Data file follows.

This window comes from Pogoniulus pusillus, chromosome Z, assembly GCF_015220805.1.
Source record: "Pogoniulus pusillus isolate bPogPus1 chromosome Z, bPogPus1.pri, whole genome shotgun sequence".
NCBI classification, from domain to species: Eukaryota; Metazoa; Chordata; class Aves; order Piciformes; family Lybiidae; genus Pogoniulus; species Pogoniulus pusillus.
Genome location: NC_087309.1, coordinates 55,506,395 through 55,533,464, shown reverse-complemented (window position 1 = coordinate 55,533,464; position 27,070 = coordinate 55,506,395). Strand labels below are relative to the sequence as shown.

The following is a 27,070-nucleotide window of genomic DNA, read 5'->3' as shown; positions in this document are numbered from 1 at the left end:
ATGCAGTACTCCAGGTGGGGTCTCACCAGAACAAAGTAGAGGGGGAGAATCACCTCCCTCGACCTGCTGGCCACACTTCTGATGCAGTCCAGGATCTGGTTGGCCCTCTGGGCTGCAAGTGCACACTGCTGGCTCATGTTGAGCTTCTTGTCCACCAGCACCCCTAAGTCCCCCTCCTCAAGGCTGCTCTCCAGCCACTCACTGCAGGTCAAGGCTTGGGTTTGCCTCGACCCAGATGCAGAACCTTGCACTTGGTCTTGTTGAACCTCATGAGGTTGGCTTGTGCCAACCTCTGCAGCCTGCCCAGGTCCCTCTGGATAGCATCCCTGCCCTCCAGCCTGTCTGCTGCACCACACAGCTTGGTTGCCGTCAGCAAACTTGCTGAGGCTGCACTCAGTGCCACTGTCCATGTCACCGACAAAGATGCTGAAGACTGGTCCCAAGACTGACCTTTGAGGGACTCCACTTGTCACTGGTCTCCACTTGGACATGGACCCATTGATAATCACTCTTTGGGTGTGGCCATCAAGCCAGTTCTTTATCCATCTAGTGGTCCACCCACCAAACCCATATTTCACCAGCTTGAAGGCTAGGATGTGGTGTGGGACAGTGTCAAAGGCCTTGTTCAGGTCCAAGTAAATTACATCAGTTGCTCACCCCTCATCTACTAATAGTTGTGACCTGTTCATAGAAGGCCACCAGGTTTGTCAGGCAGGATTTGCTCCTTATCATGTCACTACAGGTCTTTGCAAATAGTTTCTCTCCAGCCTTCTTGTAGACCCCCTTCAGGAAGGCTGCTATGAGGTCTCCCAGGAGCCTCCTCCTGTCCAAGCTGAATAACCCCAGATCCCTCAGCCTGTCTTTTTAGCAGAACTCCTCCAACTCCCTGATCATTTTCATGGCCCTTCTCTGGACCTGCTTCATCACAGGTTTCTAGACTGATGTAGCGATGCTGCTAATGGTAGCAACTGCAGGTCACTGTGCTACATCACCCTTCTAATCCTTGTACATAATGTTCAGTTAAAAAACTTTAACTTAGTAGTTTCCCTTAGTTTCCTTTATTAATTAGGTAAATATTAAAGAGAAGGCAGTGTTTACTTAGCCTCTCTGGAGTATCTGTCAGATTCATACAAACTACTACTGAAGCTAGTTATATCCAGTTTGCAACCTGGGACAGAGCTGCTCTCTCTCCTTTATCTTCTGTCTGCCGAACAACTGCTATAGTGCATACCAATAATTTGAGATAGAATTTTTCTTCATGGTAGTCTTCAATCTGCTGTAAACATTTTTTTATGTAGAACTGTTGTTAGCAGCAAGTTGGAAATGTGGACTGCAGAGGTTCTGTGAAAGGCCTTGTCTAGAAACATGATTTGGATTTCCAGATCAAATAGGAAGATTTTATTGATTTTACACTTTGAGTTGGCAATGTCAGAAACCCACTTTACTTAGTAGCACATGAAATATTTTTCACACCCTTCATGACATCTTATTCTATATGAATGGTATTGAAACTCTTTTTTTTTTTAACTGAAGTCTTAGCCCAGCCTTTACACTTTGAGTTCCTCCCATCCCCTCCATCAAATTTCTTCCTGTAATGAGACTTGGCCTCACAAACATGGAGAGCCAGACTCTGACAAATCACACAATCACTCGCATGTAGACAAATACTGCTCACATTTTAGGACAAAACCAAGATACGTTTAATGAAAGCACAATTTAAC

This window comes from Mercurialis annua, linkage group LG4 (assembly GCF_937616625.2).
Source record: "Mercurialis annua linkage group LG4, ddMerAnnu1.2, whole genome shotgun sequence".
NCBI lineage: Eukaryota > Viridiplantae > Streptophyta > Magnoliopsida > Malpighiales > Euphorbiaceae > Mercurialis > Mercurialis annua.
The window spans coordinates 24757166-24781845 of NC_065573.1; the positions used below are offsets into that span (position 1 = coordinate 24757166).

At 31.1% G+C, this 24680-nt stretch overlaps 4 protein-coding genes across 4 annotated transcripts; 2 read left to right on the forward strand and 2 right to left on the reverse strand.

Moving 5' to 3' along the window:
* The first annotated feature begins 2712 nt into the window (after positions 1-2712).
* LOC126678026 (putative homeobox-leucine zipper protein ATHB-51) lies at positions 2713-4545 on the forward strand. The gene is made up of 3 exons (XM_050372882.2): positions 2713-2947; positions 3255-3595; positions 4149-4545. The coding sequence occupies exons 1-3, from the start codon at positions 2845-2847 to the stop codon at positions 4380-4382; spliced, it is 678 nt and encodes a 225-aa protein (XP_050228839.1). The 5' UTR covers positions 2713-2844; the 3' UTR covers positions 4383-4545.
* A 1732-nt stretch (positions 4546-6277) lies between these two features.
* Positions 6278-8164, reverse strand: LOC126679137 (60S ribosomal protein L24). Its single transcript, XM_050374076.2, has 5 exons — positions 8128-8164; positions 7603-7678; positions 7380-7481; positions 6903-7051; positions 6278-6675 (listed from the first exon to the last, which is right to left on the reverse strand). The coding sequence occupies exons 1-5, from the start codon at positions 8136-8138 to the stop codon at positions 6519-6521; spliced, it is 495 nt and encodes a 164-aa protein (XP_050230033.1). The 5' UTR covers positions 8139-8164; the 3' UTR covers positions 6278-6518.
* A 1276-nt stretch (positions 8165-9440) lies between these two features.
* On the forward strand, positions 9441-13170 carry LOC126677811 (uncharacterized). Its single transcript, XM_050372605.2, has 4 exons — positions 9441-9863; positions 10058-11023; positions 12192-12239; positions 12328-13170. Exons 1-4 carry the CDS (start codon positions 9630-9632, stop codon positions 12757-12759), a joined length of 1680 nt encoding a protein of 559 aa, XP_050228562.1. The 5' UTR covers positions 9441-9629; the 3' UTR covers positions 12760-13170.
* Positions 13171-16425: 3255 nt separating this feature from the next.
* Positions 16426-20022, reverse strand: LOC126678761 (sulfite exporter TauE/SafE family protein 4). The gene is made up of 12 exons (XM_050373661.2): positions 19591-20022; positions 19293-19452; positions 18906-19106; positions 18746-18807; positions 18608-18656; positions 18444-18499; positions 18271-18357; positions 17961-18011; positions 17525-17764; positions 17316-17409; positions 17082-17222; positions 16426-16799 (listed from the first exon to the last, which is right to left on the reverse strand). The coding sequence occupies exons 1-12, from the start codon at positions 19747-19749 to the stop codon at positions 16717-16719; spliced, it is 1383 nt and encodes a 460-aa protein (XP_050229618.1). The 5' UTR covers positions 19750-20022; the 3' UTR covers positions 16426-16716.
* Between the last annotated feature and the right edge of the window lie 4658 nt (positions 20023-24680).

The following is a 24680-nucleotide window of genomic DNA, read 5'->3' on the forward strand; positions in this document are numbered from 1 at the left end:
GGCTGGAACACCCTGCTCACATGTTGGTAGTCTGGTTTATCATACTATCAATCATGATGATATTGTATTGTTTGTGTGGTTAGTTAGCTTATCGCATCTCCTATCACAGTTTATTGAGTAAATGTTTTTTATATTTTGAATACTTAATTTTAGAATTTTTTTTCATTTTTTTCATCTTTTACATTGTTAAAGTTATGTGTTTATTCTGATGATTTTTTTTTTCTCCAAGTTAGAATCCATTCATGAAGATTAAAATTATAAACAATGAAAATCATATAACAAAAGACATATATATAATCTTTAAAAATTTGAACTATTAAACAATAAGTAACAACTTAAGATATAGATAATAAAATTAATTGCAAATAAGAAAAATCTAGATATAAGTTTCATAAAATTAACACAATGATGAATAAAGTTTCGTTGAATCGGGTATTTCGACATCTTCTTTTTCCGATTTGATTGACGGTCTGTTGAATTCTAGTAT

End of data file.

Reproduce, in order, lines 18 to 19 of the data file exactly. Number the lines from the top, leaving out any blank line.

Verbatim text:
* On the forward strand, positions 9441-13170 carry LOC126677811 (uncharacterized). Its single transcript, XM_050372605.2, has 4 exons — positions 9441-9863; positions 10058-11023; positions 12192-12239; positions 12328-13170. Exons 1-4 carry the CDS (start codon positions 9630-9632, stop codon positions 12757-12759), a joined length of 1680 nt encoding a protein of 559 aa, XP_050228562.1. The 5' UTR covers positions 9441-9629; the 3' UTR covers positions 12760-13170.
* Positions 13171-16425: 3255 nt separating this feature from the next.